Do what thou wilt shall be the whole of the Law.

Sunday, March 24, 2013

Vernal Equinox, 2013

To Spring

by William Blake

O THOU with dewy locks, who lookest down
Through the clear windows of the morning, turn
Thine angel eyes upon our western isle,
Which in full choir hails thy approach, O Spring!

The hills tell one another, and the listening
Valleys hear; all our longing eyes are turn'd
Up to thy bright pavilions: issue forth
And let thy holy feet visit our clime!

Come o'er the eastern hills, and let our winds
Kiss thy perfumed garments; let us taste
Thy morn and evening breath; scatter thy pearls
Upon our lovesick land that mourns for thee.

O deck her forth with thy fair fingers; pour
Thy soft kisses on her bosom; and put
Thy golden crown upon her languish'd head,
Whose modest tresses are bound up for thee.

Unlike “To Autumn” and “To Winter,” this poem speaks of a community, describing England as “our western isle” and “our clime.” Twice, the speaker ends a deeply-enjambed line with “turn” (or “turn’d”), and each instance makes readers “turn” their eyes to the next line in unison with the “angel eyes” of Spring and with the “longing eyes” of the community.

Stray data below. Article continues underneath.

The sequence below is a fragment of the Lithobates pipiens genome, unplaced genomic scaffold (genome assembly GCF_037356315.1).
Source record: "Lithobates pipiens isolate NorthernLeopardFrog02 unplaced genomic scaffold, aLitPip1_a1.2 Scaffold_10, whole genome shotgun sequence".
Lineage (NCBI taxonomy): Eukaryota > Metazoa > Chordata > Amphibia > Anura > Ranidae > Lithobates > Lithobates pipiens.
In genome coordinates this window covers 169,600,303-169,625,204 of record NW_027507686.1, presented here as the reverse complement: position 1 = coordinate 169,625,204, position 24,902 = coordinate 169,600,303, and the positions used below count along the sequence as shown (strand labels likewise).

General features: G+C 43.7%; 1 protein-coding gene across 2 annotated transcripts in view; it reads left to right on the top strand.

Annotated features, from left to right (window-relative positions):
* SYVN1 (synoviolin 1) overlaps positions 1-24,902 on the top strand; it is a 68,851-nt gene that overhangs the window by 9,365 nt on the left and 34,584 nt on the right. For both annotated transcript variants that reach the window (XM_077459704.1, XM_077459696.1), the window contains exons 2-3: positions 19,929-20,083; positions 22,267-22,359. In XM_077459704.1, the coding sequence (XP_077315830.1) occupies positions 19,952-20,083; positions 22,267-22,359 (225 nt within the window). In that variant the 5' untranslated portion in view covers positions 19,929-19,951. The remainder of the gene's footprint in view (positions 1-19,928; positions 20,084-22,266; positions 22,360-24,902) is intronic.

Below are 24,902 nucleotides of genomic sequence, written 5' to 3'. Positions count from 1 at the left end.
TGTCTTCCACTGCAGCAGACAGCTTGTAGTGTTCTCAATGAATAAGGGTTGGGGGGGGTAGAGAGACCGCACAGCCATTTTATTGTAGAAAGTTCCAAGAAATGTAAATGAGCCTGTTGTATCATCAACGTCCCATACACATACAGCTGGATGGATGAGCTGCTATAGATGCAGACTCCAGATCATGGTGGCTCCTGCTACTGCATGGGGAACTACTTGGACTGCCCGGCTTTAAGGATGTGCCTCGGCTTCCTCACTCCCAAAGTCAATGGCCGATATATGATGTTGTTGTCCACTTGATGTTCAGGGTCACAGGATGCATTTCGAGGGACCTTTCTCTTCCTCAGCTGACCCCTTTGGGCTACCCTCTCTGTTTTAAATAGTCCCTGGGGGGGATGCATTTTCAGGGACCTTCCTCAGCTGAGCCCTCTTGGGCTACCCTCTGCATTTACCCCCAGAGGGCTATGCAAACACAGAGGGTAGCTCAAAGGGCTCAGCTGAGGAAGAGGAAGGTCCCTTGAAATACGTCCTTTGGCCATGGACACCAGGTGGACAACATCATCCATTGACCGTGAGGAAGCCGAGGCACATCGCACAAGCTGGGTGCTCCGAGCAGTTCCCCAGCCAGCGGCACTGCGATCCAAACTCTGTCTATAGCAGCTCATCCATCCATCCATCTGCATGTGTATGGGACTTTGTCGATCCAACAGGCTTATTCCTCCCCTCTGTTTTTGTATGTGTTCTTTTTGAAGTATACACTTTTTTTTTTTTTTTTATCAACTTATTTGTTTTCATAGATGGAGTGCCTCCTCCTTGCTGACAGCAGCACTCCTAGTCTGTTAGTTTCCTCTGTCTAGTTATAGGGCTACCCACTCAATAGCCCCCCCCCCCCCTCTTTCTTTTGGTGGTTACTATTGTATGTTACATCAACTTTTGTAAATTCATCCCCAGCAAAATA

The very form of the poem, then, urges the reader to participate in this community: emerging from the cold of winter, the very land “mourns” for the touch of Spring, and this poem powerfully invokes it to appear erotically and quicken nature itself (and the community) back into life.

The tradition of troping the return of life in the spring as sexual is quite old, going back well before the famous opening lines of Chaucer’s Canterbury Tales. But here, Blake takes that convention and figures the season not as a male force – whose rain penetrates the land, as in Chaucer – but as female, imploring it to approach and embrace the land as another female with “modest tresses.” It would appear as if the entire community has been subsumed into a lesbian relationship that encompasses the natural world.
Importantly, the emphasis here is not on fertility – as it would be if Spring were gendered as male, impregnating the earth – but on the return of love, a fulfilling relationship of engagement with reality.

We might, if we were to read this poem through the lens of Thelema, see the invocation of Spring as a powerful invocation of the Holy Guardian Angel – the True Self of each individual – who descends to rescue the maiden of Malkuth (Heh final of the Tetragrammaton) who is each of us.
As life returns to the world, let us each focus on invoking our own HGA – that is to say, living from the depth of our actual selves. Recall that “conversation” – in the sense of “Knowledge and Conversation of the Holy Guardian Angel” – originally meant a way of life (conversatio), particularly a monastic one. “Knowledge,” of course, could also designate sexual intercourse.

“Knowledge and Conversation of the Holy Guardian Angel,” then, is a fancy way of saying that an individual should intimately identify with his or her True Self, making it a “way of life” to live from that depth.
Happy Spring.